NB-360 was tested in a series of enzyme inhibition assays with relevant aspartyl proteases. Potency against the mouse BACE-1 was equal to the human enzyme (IC50 for both: 5 nM), and equipotent inhibition of BACE-2 was observed (IC50: 6 nM). NB-360 did not inhibit pepsin or the endosomal/lysosomal cathepsins D and E (IC50 > 250 μM). NB-360 was a potent inhibitor of Aβ40 release from human APP-overexpressing CHO cells, with an IC50 of 3 nM in wtAPP CHO cells and 33 nM in SweAPP CHO cells. The release of Aβ42 (IC50: 3 nM) and sAPPβ (IC50: 4 nM) in wild-type APP CHO cells was inhibited with similar potency as the release of Aβ40.

We next investigated the ability of NB-360 to cross the blood-brain-barrier and reach its target in the brain. In vitro assays showed moderate to high lipophilicity and high passive permeation in an artificial membrane model (PAMPA model, [13]). We used a cellular transport model (MDR1-MDCK cells) to test for a potential recognition of NB-360 by one of the major efflux transporters in the blood brain barrier, p-glycoprotein [14]. We found high apical-to-basolateral permeation; the p-glycoprotein mediated transport in the basolateral-to-apical direction was only slightly higher. This indicated that p-glycoprotein mediated efflux was unlikely to play a major role for tissue distribution of NB-360. Non-specific binding to plasma proteins and brain homogenate was high (Table 1).
Table 1

Physico-chemical and transport properties of NB-360

Molecular weight


logP (octanol/water)


Dissociation constant (pKa)


Passive membrane permeability (logPe pH 6.8)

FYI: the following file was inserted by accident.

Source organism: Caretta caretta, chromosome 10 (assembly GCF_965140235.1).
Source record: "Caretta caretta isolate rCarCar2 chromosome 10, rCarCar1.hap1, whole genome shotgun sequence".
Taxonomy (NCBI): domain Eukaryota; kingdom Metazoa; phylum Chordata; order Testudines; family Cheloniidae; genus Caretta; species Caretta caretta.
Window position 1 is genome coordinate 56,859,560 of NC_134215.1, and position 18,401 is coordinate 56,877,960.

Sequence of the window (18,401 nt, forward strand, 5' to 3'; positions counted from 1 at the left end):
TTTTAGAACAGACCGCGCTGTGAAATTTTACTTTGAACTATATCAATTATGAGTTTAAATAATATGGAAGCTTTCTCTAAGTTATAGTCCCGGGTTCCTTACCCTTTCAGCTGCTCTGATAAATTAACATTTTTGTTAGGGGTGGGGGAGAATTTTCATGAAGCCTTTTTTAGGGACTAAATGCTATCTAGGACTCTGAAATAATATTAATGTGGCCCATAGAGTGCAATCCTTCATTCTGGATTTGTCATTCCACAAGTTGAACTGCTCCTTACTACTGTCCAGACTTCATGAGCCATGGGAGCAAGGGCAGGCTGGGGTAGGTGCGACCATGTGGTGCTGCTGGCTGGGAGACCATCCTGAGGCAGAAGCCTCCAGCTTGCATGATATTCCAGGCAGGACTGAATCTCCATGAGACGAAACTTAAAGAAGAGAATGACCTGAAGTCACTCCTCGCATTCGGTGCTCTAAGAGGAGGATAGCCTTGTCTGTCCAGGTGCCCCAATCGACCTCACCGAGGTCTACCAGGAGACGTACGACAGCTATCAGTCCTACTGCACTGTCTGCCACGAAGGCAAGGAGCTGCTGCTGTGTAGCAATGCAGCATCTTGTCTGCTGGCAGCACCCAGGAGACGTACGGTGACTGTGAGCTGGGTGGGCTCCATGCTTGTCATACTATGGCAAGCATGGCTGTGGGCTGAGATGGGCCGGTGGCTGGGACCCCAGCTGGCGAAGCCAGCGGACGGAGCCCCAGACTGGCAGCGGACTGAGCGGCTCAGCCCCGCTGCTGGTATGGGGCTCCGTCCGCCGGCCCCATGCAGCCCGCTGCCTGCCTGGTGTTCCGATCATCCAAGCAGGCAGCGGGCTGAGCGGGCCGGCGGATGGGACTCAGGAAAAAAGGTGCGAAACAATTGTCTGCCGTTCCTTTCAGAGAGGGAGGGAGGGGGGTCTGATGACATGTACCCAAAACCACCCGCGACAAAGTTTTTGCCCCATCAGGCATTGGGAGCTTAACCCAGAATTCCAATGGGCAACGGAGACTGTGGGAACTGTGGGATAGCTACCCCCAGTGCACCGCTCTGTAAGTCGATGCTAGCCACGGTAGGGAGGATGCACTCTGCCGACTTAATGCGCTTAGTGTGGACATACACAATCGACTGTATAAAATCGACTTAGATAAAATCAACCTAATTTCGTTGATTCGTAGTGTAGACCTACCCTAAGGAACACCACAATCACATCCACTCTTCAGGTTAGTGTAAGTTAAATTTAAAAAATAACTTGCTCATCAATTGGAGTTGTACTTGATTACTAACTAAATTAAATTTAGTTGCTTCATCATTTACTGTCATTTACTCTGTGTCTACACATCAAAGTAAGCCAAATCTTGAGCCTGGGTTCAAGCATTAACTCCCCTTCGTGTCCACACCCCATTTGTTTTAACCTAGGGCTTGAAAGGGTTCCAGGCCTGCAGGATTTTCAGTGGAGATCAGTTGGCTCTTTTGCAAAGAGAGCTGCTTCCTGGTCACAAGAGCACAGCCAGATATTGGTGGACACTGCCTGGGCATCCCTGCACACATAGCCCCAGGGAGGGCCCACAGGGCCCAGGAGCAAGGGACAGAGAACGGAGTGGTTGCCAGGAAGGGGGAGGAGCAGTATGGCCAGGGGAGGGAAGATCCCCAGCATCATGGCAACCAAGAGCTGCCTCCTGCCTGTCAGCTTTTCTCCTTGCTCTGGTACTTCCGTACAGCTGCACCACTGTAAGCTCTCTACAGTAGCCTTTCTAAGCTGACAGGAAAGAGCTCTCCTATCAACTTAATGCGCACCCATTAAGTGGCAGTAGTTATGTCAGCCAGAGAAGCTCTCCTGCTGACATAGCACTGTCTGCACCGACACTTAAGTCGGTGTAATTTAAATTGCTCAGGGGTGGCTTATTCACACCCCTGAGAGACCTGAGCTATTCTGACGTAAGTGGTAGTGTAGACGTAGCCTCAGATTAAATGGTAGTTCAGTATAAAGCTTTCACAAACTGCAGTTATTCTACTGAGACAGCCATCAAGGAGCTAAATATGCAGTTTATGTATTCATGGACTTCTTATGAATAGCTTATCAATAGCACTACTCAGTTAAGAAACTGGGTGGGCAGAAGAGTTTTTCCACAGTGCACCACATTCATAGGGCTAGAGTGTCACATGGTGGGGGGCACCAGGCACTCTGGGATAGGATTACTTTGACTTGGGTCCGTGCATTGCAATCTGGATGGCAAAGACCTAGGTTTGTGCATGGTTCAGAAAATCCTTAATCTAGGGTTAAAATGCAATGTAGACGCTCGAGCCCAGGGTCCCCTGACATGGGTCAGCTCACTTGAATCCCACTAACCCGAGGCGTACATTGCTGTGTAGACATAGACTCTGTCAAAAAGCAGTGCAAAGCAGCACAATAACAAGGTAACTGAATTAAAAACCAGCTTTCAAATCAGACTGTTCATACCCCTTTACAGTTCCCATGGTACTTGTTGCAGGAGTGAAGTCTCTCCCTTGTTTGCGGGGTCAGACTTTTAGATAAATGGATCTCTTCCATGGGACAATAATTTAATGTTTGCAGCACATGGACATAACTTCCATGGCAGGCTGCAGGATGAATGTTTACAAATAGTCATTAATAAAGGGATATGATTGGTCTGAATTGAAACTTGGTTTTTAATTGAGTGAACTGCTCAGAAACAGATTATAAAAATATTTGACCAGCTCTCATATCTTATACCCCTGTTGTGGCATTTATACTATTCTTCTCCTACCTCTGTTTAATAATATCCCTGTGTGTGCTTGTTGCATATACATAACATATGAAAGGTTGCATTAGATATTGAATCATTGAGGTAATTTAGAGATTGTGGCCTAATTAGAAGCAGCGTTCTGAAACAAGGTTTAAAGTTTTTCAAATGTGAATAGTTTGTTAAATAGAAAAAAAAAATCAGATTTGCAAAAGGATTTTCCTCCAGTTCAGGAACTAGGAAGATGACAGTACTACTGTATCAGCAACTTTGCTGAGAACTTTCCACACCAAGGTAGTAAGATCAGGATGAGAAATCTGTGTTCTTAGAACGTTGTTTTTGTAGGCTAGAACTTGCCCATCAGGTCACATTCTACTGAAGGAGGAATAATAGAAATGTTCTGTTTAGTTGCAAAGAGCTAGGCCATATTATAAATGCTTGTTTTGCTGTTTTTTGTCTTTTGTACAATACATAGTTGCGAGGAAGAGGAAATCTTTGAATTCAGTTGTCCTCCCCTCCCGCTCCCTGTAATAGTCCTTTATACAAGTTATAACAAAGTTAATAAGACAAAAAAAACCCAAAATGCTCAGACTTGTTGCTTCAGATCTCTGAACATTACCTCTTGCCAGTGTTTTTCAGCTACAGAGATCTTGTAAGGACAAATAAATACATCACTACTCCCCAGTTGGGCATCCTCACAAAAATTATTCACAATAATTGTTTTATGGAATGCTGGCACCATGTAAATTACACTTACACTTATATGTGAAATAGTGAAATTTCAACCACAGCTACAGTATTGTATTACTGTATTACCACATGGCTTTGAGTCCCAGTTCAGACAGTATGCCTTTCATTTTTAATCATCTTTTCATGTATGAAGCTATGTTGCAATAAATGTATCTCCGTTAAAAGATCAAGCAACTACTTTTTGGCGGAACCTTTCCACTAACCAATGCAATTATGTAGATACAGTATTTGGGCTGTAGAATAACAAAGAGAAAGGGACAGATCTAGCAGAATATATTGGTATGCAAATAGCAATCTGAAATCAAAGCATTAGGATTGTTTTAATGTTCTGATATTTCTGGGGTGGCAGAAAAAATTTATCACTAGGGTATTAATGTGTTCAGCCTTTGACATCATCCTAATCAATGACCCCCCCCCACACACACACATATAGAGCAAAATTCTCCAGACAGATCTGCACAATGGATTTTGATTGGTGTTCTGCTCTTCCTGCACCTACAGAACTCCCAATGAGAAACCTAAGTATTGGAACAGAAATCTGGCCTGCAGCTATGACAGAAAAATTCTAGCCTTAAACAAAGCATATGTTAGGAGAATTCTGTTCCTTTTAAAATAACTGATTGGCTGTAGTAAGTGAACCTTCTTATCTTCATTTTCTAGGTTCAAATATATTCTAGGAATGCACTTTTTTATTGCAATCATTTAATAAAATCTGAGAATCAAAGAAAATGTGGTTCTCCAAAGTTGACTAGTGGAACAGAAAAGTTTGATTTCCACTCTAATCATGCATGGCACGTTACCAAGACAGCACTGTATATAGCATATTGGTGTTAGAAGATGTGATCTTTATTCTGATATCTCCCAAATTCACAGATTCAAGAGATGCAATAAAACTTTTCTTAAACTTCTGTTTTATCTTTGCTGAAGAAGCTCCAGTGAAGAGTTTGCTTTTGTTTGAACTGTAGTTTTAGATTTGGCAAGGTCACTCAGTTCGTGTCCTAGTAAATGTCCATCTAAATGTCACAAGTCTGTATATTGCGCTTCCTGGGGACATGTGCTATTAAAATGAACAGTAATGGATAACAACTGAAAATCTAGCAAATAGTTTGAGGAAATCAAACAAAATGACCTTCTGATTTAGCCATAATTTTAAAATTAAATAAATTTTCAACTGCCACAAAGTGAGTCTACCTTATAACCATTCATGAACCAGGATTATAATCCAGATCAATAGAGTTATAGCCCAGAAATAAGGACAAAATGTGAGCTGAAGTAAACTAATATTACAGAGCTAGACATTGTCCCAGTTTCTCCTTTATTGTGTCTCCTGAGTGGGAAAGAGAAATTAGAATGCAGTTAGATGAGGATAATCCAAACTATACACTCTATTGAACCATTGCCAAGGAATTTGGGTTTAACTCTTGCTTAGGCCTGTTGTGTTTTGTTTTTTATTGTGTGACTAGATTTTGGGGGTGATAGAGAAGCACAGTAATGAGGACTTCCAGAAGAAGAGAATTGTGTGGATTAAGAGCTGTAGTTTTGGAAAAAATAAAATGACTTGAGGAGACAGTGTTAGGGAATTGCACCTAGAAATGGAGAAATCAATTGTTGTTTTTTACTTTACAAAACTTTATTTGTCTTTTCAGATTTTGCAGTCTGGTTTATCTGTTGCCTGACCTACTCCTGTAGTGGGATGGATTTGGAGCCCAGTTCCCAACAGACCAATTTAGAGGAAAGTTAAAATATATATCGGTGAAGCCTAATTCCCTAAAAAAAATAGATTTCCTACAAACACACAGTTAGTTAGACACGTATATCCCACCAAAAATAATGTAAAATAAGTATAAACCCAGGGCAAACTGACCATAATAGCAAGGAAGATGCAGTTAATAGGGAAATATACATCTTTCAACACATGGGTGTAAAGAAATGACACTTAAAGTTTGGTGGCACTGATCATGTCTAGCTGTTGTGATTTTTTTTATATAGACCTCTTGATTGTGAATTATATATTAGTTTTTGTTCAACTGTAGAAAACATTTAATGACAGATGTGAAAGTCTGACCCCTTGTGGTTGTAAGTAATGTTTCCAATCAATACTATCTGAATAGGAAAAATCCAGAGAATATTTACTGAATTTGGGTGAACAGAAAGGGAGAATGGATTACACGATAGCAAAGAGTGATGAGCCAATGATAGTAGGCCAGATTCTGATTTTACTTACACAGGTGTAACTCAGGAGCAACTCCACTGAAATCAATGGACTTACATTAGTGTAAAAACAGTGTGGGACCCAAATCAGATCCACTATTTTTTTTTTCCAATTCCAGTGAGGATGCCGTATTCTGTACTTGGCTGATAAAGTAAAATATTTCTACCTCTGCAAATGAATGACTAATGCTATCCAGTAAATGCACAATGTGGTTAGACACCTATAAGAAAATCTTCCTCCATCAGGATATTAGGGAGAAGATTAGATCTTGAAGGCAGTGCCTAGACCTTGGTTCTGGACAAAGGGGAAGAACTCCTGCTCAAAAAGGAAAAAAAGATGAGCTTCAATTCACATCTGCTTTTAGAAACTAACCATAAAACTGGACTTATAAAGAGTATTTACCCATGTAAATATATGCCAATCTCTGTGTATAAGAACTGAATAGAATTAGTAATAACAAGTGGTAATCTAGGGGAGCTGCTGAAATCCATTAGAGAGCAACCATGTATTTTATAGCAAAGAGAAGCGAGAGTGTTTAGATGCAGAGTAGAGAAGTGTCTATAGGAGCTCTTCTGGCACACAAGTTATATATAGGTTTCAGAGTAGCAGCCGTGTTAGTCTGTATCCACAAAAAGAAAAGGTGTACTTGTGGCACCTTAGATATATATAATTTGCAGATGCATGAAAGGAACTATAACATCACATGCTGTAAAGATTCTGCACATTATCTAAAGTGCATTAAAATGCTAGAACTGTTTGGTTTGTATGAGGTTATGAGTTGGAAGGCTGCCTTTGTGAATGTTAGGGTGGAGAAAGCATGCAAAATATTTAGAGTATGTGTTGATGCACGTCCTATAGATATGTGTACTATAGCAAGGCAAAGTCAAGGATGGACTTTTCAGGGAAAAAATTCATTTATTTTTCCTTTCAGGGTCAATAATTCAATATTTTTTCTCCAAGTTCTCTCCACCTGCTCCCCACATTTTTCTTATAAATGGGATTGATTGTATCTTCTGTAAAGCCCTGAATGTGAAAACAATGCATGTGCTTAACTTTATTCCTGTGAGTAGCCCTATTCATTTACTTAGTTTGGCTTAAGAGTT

-3.6 cm s-1

MDR1- MDCK flux apical-basolateral (A-B)

14.1• 10-6 cm s-1

MDR1- MDCK flux basolateral-apical (B-A)

26.3• 10-6 cm s-1

MDR1- MDCK efflux ratio (B-A/A-B)


Plasma protein binding (rat)

93.8 %

Plasma protein binding (dog)

>99 %

Non-specific brain homogenate binding (rat)

97.7 %

In vivo blood pharmacokinetics and brain penetration was investigated in the rat. Animals were orally dosed with 30 μmol/kg (13 mg/kg) NB-360, suspended in methylcellulose 0.5 % w/v in water/0.1 % Tween 80 v/v) and killed at 5 time points between 1 and 24 h. Blood and brain were collected and analyzed for NB-360 concentrations. Tmax in blood was 1 h, and the associated Cmax together with the AUC-values for total and unbound compound in the blood and in the brain compartment are shown in Table 2. While the total concentration of NB-360 in the brain was approximately 2-fold higher than in the blood, after correction for nonspecific binding the unbound concentrations were very similar. This indicated that the NB-360 pool in the peripheral and in the central compartment was in equilibrium, and that efflux at the blood-brain-barrier did not play a significant role in compound distribution.